'Vladdy Daddy, Don't Start a War in Ukraine': Generation Z Having Fun or a Media Campaign?

© Sputnik / Sergey Guneev / Go to the mediabankRussian President Vladimir Putin
Russian President Vladimir Putin - Sputnik International, 1920, 30.01.2022
It is sometimes impossible to wrap one's mind around the nature of viral trends. While some of them are fun games like Wordle or silly lipsync videos, others are sometimes outright dangerous (remember the crate challenge? Forget it!) or related to serious issues like health and politics... in their own very special way.
It looks like it is in bad taste to trust Russia when it says it is not planning to invade neighbouring countries, so the notorious "war in Ukraine" narrative is still being pushed. Moscow has already faced different kinds of accusations, but it took an unexpected turn when netizens flooded to different social media platforms... literally asking "Vladdy Daddy" not to start a war.
It all started on Instagram, with one user deciding to screen-record comments on an unofficial account of Vladimir Putin calling on "Vladdy Daddy" not to start a war. Then TikTok skyrocketed it to trends, with the video swiftly reaping over a million views.
@astridszarek Vladdy daddy 💀💀💀 #russia #ukraine #vladimirputin #vladdydaddy #war #ww3 #putin ♬ Rasputin (Single Version) - Boney M.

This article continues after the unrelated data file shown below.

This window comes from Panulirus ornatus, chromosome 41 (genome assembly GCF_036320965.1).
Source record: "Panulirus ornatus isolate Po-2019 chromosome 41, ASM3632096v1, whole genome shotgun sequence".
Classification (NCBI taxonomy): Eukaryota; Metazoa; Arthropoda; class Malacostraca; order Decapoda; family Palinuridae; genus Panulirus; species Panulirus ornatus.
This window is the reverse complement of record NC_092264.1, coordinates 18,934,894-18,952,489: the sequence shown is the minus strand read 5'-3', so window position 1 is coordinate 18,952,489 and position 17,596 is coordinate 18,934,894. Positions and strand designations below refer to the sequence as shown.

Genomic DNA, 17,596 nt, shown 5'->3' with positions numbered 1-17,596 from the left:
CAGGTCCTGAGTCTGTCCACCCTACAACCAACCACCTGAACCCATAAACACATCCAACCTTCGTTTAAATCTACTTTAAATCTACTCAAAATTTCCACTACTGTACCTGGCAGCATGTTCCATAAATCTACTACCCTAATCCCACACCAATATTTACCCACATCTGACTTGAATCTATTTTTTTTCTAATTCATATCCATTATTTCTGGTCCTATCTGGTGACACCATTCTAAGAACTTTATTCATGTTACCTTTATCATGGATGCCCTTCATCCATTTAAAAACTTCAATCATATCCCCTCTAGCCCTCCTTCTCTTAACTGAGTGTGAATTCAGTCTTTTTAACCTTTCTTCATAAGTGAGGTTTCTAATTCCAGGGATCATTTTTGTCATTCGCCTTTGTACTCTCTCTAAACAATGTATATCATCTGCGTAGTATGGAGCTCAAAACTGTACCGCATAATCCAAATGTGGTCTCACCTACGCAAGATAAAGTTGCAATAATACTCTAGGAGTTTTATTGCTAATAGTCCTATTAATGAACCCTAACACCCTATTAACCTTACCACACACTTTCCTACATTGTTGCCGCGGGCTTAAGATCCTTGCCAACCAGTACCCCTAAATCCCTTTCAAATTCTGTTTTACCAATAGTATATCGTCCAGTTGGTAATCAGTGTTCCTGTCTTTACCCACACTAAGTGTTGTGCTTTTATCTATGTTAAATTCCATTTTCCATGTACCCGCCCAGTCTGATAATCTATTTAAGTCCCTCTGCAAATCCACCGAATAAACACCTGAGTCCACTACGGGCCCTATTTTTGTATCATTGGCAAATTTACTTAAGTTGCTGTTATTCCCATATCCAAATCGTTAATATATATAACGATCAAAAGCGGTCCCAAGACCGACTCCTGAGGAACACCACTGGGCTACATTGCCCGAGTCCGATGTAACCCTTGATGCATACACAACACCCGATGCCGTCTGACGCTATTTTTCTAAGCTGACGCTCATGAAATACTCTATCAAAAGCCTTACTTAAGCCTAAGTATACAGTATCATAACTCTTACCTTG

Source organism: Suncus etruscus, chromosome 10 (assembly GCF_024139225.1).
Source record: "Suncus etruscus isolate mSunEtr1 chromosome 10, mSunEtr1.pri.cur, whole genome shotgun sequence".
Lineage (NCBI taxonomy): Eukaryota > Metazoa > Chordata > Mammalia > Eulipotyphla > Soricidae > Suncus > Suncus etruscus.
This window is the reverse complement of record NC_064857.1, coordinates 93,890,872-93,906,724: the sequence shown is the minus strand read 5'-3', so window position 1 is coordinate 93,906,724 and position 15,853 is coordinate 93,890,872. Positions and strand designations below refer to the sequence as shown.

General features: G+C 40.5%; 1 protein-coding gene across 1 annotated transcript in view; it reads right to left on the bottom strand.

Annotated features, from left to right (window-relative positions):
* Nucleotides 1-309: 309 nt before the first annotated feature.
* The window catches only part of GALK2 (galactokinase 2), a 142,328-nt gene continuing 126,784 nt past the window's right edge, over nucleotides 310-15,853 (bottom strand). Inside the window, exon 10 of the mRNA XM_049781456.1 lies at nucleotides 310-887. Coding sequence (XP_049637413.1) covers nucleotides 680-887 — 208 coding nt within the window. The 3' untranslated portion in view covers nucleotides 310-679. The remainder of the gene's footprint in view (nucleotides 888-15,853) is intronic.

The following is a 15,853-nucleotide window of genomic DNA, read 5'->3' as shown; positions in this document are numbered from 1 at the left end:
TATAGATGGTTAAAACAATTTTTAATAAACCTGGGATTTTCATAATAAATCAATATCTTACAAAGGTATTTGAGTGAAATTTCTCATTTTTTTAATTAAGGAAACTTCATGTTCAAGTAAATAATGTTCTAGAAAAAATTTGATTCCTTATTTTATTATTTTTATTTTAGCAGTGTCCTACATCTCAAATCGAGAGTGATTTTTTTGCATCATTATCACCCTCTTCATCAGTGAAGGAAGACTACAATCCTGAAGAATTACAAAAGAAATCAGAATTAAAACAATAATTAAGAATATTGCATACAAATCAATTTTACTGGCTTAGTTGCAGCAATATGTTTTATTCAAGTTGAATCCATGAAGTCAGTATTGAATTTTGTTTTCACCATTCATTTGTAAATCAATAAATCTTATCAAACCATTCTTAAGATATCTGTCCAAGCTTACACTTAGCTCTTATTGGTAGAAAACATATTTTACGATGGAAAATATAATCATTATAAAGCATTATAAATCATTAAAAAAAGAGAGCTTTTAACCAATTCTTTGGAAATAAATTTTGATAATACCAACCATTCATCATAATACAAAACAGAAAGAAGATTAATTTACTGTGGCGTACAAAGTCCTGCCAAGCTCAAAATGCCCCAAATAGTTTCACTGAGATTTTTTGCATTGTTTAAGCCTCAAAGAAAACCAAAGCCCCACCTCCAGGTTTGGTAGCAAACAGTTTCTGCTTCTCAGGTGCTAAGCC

Other TikTokers immediately grasped the challenge. Because apparently, this is how Generation Z tries to save the world from "World War III".
@yourdadspphole i love gen z ❤️ #ww3 #putin #vladdydaddy #instagram ♬ Rasputin (Single Version) - Boney M.
Ironically, the TikTok videos on "Vladdy Daddy" feature a song by Bonny M called "Rasputin" - a popular viral soundtrack for a variety of short videos, not necessarily (if at all) political.
One netizen wondered whether the account that the netizens were spamming was "even his official" one (the answer is no, because neither Putin nor the Kremlin have official pages on Instagram).
However, the Russian government is represented on Twitter - and this is where netizens eventually went, spamming the comment sections of every other tweet. How aptly would the words "Vladdy Daddy" look in the comments beneath a press release of a conversation between the Kremlin and the Elysee palace? As if anyone cares.
Some of the comments were apparently translated into Russian - which did not make them understandable or any less bizarre. For example, some people pledged to "be a good kitten", and others asked "Vladdy Daddy" not to "invade Ukraine" because they had a "wife and cats".
Others were a bit more articulate.
Some observers have already suggested that this looks more like a targeted media campaign adapted to the meme-loving Internet community rather than just a weird viral movement by Generation Z.
Whatever the origin behind the bizarre social media flood is, the Russian president, along with multiple other top government officials in Moscow, has repeatedly stressed that there are no plans to attack Ukraine.
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